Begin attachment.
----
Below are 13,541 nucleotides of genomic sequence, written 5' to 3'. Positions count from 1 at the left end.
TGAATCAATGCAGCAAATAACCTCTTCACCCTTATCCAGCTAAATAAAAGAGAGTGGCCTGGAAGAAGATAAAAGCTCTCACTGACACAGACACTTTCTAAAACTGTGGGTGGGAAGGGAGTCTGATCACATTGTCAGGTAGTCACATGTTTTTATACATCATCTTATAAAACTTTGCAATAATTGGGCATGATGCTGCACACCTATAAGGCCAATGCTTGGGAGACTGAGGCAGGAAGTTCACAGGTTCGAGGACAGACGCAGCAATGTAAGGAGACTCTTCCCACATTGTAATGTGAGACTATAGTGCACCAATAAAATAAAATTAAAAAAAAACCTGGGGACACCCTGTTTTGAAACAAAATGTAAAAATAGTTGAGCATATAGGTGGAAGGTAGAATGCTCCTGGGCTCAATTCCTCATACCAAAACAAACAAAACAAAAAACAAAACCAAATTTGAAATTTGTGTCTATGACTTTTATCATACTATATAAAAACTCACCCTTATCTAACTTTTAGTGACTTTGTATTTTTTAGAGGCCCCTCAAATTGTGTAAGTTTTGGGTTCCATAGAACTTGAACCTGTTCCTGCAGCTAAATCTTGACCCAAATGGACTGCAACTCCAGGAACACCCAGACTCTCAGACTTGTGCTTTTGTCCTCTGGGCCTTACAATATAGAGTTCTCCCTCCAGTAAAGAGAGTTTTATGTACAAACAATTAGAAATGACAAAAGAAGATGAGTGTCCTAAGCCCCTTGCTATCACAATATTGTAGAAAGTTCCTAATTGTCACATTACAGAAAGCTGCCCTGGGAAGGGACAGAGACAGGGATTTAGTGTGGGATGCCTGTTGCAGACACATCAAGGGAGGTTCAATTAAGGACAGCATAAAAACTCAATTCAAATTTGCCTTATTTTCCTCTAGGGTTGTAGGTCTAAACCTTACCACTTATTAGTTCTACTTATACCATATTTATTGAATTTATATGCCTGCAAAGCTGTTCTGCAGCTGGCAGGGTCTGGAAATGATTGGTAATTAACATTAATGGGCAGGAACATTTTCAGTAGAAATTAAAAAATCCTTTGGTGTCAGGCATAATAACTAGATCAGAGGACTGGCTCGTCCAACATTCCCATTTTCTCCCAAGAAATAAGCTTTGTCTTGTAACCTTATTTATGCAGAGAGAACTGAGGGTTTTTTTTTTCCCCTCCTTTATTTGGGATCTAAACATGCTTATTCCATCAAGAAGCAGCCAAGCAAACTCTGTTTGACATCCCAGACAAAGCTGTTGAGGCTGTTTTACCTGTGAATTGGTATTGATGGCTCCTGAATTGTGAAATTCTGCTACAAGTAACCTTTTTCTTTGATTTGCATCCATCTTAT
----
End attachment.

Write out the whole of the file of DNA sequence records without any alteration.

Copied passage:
Below are 13,541 nucleotides of genomic sequence, written 5' to 3'. Positions count from 1 at the left end.
TGAATCAATGCAGCAAATAACCTCTTCACCCTTATCCAGCTAAATAAAAGAGAGTGGCCTGGAAGAAGATAAAAGCTCTCACTGACACAGACACTTTCTAAAACTGTGGGTGGGAAGGGAGTCTGATCACATTGTCAGGTAGTCACATGTTTTTATACATCATCTTATAAAACTTTGCAATAATTGGGCATGATGCTGCACACCTATAAGGCCAATGCTTGGGAGACTGAGGCAGGAAGTTCACAGGTTCGAGGACAGACGCAGCAATGTAAGGAGACTCTTCCCACATTGTAATGTGAGACTATAGTGCACCAATAAAATAAAATTAAAAAAAAACCTGGGGACACCCTGTTTTGAAACAAAATGTAAAAATAGTTGAGCATATAGGTGGAAGGTAGAATGCTCCTGGGCTCAATTCCTCATACCAAAACAAACAAAACAAAAAACAAAACCAAATTTGAAATTTGTGTCTATGACTTTTATCATACTATATAAAAACTCACCCTTATCTAACTTTTAGTGACTTTGTATTTTTTAGAGGCCCCTCAAATTGTGTAAGTTTTGGGTTCCATAGAACTTGAACCTGTTCCTGCAGCTAAATCTTGACCCAAATGGACTGCAACTCCAGGAACACCCAGACTCTCAGACTTGTGCTTTTGTCCTCTGGGCCTTACAATATAGAGTTCTCCCTCCAGTAAAGAGAGTTTTATGTACAAACAATTAGAAATGACAAAAGAAGATGAGTGTCCTAAGCCCCTTGCTATCACAATATTGTAGAAAGTTCCTAATTGTCACATTACAGAAAGCTGCCCTGGGAAGGGACAGAGACAGGGATTTAGTGTGGGATGCCTGTTGCAGACACATCAAGGGAGGTTCAATTAAGGACAGCATAAAAACTCAATTCAAATTTGCCTTATTTTCCTCTAGGGTTGTAGGTCTAAACCTTACCACTTATTAGTTCTACTTATACCATATTTATTGAATTTATATGCCTGCAAAGCTGTTCTGCAGCTGGCAGGGTCTGGAAATGATTGGTAATTAACATTAATGGGCAGGAACATTTTCAGTAGAAATTAAAAAATCCTTTGGTGTCAGGCATAATAACTAGATCAGAGGACTGGCTCGTCCAACATTCCCATTTTCTCCCAAGAAATAAGCTTTGTCTTGTAACCTTATTTATGCAGAGAGAACTGAGGGTTTTTTTTTTCCCCTCCTTTATTTGGGATCTAAACATGCTTATTCCATCAAGAAGCAGCCAAGCAAACTCTGTTTGACATCCCAGACAAAGCTGTTGAGGCTGTTTTACCTGTGAATTGGTATTGATGGCTCCTGAATTGTGAAATTCTGCTACAAGTAACCTTTTTCTTTGATTTGCATCCATCTTAT